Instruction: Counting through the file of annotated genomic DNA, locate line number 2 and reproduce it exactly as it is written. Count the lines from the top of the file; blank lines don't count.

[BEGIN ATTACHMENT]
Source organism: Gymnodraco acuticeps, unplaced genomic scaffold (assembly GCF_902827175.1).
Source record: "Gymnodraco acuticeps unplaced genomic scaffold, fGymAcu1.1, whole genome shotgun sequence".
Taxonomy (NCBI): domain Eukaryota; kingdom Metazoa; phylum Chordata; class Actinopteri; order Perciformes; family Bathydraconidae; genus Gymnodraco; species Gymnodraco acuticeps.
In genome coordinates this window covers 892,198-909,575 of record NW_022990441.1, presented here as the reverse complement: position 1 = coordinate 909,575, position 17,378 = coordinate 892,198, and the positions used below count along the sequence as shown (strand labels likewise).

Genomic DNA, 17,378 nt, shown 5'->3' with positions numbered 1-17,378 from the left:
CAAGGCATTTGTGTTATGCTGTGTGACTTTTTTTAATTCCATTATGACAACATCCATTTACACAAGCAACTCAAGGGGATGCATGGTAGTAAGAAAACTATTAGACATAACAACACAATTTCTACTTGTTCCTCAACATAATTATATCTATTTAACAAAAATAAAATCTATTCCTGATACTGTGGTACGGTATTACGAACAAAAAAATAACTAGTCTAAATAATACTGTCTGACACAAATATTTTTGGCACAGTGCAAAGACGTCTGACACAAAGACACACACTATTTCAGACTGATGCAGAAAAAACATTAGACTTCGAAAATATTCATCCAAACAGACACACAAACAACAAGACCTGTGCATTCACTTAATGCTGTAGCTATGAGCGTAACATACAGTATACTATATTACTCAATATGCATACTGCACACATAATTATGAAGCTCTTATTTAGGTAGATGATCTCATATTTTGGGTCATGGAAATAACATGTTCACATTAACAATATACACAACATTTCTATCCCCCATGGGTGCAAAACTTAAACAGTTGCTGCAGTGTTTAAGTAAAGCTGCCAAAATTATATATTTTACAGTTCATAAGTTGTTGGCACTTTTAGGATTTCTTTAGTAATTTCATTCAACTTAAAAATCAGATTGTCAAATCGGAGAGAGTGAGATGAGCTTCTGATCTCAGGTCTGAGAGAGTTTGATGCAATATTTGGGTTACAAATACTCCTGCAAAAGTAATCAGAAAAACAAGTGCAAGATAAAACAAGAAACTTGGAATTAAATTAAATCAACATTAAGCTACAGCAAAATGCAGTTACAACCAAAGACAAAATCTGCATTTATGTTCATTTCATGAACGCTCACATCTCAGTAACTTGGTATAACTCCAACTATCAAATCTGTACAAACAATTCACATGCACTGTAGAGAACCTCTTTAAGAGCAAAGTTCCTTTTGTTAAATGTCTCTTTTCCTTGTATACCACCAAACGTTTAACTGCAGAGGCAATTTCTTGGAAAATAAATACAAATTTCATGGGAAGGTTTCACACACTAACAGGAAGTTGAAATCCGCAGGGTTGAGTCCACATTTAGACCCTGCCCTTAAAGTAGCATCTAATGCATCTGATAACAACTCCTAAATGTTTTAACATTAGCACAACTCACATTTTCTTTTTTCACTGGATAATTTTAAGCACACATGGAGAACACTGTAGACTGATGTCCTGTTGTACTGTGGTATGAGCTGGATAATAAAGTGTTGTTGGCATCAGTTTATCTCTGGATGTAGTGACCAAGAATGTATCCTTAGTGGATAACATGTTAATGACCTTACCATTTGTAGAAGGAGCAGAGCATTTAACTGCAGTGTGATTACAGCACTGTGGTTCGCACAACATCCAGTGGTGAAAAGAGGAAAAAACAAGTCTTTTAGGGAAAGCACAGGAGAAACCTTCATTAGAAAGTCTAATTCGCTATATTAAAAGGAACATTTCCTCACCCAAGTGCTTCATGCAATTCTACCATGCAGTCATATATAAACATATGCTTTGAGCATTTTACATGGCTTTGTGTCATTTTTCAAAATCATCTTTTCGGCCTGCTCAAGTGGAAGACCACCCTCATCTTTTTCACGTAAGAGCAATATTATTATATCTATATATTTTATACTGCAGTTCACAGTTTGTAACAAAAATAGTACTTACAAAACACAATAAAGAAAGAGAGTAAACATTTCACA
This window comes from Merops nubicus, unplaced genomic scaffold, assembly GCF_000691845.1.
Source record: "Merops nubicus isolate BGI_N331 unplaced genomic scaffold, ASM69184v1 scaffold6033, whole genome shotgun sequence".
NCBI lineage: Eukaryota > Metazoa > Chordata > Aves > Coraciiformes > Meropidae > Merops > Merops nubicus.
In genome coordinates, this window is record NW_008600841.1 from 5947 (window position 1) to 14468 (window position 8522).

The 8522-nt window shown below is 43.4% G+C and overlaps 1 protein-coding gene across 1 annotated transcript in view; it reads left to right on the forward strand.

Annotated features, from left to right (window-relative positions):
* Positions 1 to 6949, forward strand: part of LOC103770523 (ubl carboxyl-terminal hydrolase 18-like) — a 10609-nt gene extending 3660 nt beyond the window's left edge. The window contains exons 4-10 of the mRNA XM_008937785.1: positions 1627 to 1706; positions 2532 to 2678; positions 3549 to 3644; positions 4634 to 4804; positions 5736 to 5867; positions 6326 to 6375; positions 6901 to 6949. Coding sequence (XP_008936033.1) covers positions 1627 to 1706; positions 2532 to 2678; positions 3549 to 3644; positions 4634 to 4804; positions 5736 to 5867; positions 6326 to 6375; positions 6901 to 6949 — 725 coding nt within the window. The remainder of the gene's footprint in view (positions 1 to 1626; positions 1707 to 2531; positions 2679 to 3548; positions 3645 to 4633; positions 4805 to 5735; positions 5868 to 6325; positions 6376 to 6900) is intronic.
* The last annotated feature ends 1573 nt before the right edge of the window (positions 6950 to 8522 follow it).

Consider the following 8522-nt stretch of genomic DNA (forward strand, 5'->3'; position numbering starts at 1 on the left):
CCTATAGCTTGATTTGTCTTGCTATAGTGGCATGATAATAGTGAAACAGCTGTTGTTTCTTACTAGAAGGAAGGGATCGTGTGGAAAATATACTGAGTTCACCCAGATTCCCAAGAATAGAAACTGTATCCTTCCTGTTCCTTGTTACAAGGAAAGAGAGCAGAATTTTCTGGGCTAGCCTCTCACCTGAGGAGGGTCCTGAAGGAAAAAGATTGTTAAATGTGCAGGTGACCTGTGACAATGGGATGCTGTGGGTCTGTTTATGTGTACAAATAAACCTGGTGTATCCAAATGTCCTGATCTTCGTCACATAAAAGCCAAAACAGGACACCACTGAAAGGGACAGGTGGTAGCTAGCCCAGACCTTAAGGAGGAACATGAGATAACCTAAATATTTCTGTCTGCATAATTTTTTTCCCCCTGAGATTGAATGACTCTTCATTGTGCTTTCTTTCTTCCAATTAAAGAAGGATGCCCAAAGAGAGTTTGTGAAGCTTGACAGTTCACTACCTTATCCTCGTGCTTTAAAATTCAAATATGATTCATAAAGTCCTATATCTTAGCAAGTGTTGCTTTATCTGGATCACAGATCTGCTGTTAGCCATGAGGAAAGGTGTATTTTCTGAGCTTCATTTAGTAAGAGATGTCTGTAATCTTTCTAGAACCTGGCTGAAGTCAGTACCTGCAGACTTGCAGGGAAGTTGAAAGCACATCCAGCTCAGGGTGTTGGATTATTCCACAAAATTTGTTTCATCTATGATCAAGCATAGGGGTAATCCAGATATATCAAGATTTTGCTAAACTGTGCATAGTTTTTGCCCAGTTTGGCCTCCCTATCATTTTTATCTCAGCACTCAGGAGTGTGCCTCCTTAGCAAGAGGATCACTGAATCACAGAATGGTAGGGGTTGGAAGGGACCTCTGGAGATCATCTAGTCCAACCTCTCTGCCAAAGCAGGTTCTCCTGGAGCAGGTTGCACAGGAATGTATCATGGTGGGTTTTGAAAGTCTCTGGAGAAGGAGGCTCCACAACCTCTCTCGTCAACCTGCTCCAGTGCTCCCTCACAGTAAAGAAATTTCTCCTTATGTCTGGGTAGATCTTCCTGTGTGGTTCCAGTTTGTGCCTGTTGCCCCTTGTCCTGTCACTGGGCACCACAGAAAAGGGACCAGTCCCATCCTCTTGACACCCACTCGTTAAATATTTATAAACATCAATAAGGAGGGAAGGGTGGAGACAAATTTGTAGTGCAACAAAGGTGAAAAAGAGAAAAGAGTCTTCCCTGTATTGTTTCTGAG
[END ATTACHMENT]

Source record: "Gymnodraco acuticeps unplaced genomic scaffold, fGymAcu1.1, whole genome shotgun sequence".